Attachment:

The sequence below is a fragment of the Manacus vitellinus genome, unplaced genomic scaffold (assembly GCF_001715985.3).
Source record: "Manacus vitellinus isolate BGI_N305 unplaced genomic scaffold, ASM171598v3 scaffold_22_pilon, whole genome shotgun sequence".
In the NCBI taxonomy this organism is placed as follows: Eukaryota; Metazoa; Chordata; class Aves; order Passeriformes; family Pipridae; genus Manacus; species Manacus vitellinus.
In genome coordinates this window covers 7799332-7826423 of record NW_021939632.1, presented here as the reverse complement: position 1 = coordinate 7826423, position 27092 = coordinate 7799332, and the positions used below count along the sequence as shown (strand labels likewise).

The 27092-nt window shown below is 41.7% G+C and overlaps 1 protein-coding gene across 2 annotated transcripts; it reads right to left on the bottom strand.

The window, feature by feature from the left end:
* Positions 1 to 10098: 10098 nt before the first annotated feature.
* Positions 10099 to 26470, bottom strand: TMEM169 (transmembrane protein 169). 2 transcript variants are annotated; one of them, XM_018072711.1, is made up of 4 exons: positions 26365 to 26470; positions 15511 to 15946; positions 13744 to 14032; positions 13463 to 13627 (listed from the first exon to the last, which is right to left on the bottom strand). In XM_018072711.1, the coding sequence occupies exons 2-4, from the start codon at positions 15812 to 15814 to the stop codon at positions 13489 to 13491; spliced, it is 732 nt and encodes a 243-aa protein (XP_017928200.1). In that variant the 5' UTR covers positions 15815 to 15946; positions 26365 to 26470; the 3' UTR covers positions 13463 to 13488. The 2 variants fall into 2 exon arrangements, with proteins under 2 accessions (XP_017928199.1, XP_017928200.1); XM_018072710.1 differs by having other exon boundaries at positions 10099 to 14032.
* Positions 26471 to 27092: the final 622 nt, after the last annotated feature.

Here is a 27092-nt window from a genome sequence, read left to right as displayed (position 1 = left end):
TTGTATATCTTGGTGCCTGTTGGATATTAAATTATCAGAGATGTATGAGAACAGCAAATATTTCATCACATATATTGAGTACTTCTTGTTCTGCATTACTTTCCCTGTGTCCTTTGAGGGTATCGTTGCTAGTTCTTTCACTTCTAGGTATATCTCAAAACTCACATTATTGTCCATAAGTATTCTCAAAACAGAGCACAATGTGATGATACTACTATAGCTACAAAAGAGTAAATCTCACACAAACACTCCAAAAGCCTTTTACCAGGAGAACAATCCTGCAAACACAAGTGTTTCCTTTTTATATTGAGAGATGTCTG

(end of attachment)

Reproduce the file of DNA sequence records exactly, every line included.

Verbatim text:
The sequence below is a fragment of the Manacus vitellinus genome, unplaced genomic scaffold (assembly GCF_001715985.3).
Source record: "Manacus vitellinus isolate BGI_N305 unplaced genomic scaffold, ASM171598v3 scaffold_22_pilon, whole genome shotgun sequence".
In the NCBI taxonomy this organism is placed as follows: Eukaryota; Metazoa; Chordata; class Aves; order Passeriformes; family Pipridae; genus Manacus; species Manacus vitellinus.
In genome coordinates this window covers 7799332-7826423 of record NW_021939632.1, presented here as the reverse complement: position 1 = coordinate 7826423, position 27092 = coordinate 7799332, and the positions used below count along the sequence as shown (strand labels likewise).

The 27092-nt window shown below is 41.7% G+C and overlaps 1 protein-coding gene across 2 annotated transcripts; it reads right to left on the bottom strand.

The window, feature by feature from the left end:
* Positions 1 to 10098: 10098 nt before the first annotated feature.
* Positions 10099 to 26470, bottom strand: TMEM169 (transmembrane protein 169). 2 transcript variants are annotated; one of them, XM_018072711.1, is made up of 4 exons: positions 26365 to 26470; positions 15511 to 15946; positions 13744 to 14032; positions 13463 to 13627 (listed from the first exon to the last, which is right to left on the bottom strand). In XM_018072711.1, the coding sequence occupies exons 2-4, from the start codon at positions 15812 to 15814 to the stop codon at positions 13489 to 13491; spliced, it is 732 nt and encodes a 243-aa protein (XP_017928200.1). In that variant the 5' UTR covers positions 15815 to 15946; positions 26365 to 26470; the 3' UTR covers positions 13463 to 13488. The 2 variants fall into 2 exon arrangements, with proteins under 2 accessions (XP_017928199.1, XP_017928200.1); XM_018072710.1 differs by having other exon boundaries at positions 10099 to 14032.
* Positions 26471 to 27092: the final 622 nt, after the last annotated feature.

Here is a 27092-nt window from a genome sequence, read left to right as displayed (position 1 = left end):
TTGTATATCTTGGTGCCTGTTGGATATTAAATTATCAGAGATGTATGAGAACAGCAAATATTTCATCACATATATTGAGTACTTCTTGTTCTGCATTACTTTCCCTGTGTCCTTTGAGGGTATCGTTGCTAGTTCTTTCACTTCTAGGTATATCTCAAAACTCACATTATTGTCCATAAGTATTCTCAAAACAGAGCACAATGTGATGATACTACTATAGCTACAAAAGAGTAAATCTCACACAAACACTCCAAAAGCCTTTTACCAGGAGAACAATCCTGCAAACACAAGTGTTTCCTTTTTATATTGAGAGATGTCTG